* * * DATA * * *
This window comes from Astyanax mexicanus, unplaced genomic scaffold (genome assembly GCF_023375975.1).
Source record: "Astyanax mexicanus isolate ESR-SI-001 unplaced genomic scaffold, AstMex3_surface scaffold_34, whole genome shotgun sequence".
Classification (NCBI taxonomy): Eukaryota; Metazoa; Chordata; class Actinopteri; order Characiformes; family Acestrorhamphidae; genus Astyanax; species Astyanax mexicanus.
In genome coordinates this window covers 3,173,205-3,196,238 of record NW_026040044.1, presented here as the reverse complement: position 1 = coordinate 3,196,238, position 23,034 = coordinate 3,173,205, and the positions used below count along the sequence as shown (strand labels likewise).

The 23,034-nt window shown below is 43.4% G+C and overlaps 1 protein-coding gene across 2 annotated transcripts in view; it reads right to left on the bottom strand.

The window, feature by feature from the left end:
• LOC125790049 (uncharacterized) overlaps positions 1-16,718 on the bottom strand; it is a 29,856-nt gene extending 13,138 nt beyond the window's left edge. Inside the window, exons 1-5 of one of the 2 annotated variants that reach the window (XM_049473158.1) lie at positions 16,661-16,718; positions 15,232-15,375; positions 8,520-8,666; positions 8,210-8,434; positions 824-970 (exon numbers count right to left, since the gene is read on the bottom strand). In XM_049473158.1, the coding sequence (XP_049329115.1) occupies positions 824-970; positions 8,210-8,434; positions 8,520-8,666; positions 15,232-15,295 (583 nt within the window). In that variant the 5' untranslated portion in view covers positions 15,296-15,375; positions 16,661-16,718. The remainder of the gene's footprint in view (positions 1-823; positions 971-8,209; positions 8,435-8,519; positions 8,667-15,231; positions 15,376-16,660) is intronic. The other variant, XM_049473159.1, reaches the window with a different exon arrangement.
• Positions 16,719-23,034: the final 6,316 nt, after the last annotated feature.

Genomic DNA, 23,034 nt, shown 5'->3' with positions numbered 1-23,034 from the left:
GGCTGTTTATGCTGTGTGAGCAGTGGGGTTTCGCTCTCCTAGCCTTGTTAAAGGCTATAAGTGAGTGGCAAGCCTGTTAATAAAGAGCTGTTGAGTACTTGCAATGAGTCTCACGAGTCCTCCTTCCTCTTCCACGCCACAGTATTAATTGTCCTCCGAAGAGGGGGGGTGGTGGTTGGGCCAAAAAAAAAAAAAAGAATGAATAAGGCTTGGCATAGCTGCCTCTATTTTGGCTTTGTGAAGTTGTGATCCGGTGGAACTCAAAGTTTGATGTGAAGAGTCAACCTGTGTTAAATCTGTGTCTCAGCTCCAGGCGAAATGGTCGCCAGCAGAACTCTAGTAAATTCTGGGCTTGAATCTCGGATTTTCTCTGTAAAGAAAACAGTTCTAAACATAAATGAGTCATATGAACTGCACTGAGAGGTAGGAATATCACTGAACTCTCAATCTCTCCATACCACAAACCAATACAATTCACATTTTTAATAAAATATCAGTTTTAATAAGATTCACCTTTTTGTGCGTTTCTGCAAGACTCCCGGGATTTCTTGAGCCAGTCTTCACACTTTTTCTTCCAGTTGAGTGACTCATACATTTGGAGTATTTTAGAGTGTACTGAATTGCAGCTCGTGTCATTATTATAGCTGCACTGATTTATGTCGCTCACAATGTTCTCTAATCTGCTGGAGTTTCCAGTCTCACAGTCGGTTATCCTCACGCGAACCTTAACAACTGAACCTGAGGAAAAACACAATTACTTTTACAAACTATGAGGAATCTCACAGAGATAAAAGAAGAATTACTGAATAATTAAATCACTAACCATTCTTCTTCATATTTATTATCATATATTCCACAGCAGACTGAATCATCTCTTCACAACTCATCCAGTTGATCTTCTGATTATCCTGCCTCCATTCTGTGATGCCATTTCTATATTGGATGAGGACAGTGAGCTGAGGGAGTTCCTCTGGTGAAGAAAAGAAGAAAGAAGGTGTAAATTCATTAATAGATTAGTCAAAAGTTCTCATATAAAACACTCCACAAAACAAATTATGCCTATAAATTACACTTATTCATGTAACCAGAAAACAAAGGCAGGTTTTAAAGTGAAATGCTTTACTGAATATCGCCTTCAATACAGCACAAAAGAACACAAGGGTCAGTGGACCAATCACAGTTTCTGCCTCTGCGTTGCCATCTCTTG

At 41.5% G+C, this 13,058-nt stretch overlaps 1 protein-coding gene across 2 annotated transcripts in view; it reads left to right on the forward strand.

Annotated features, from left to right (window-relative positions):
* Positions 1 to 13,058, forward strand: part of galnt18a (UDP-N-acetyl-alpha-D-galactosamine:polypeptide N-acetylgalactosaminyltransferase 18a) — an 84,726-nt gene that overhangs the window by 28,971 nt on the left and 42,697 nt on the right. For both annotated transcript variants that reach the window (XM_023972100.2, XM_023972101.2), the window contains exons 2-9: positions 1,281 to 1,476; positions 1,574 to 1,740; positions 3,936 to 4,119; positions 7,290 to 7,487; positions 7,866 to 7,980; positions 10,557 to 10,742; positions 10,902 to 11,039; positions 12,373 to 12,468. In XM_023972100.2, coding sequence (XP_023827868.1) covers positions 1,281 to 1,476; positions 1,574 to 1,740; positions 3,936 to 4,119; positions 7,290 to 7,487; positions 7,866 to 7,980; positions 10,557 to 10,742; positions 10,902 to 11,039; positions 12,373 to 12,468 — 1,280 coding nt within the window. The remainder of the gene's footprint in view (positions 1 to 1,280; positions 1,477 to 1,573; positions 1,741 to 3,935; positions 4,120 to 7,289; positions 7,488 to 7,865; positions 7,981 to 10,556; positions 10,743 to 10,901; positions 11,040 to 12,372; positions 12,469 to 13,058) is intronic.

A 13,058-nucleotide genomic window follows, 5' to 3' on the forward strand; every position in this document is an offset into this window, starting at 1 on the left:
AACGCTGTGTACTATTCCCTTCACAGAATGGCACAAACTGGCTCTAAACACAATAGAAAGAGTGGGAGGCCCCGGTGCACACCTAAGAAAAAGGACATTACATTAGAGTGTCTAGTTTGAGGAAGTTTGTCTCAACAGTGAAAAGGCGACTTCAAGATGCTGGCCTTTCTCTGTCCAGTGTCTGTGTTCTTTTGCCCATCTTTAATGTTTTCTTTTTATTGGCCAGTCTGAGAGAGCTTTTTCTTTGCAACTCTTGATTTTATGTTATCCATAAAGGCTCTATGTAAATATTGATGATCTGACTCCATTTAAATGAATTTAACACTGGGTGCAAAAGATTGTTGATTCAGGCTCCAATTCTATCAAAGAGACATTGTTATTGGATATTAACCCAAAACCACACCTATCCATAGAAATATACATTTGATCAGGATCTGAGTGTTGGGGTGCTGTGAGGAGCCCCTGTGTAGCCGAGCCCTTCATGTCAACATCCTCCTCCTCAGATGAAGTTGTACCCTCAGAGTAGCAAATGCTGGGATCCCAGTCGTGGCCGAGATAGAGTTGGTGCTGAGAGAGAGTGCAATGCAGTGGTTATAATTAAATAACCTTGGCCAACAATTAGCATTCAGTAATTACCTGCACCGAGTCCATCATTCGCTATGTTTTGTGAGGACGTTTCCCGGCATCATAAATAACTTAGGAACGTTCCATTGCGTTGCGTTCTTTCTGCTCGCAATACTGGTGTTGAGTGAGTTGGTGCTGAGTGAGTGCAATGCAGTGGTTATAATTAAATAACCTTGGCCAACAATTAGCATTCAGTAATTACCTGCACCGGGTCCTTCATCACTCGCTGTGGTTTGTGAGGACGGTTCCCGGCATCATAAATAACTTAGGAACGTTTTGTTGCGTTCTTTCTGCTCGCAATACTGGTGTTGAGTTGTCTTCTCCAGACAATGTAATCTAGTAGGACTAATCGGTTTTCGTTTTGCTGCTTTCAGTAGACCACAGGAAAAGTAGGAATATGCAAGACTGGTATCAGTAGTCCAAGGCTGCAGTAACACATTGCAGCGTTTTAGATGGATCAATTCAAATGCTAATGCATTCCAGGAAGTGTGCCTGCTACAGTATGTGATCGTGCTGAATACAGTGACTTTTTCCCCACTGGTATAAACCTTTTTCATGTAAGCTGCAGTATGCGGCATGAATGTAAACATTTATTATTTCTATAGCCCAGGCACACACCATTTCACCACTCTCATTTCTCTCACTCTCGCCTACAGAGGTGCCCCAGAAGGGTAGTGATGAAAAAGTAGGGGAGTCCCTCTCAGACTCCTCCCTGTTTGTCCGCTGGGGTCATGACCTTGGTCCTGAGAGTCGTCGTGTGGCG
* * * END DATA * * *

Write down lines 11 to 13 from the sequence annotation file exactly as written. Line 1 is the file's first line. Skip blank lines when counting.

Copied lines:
At 41.5% G+C, this 13,058-nt stretch overlaps 1 protein-coding gene across 2 annotated transcripts in view; it reads left to right on the forward strand.

Annotated features, from left to right (window-relative positions):
* Positions 1 to 13,058, forward strand: part of galnt18a (UDP-N-acetyl-alpha-D-galactosamine:polypeptide N-acetylgalactosaminyltransferase 18a) — an 84,726-nt gene that overhangs the window by 28,971 nt on the left and 42,697 nt on the right. For both annotated transcript variants that reach the window (XM_023972100.2, XM_023972101.2), the window contains exons 2-9: positions 1,281 to 1,476; positions 1,574 to 1,740; positions 3,936 to 4,119; positions 7,290 to 7,487; positions 7,866 to 7,980; positions 10,557 to 10,742; positions 10,902 to 11,039; positions 12,373 to 12,468. In XM_023972100.2, coding sequence (XP_023827868.1) covers positions 1,281 to 1,476; positions 1,574 to 1,740; positions 3,936 to 4,119; positions 7,290 to 7,487; positions 7,866 to 7,980; positions 10,557 to 10,742; positions 10,902 to 11,039; positions 12,373 to 12,468 — 1,280 coding nt within the window. The remainder of the gene's footprint in view (positions 1 to 1,280; positions 1,477 to 1,573; positions 1,741 to 3,935; positions 4,120 to 7,289; positions 7,488 to 7,865; positions 7,981 to 10,556; positions 10,743 to 10,901; positions 11,040 to 12,372; positions 12,469 to 13,058) is intronic.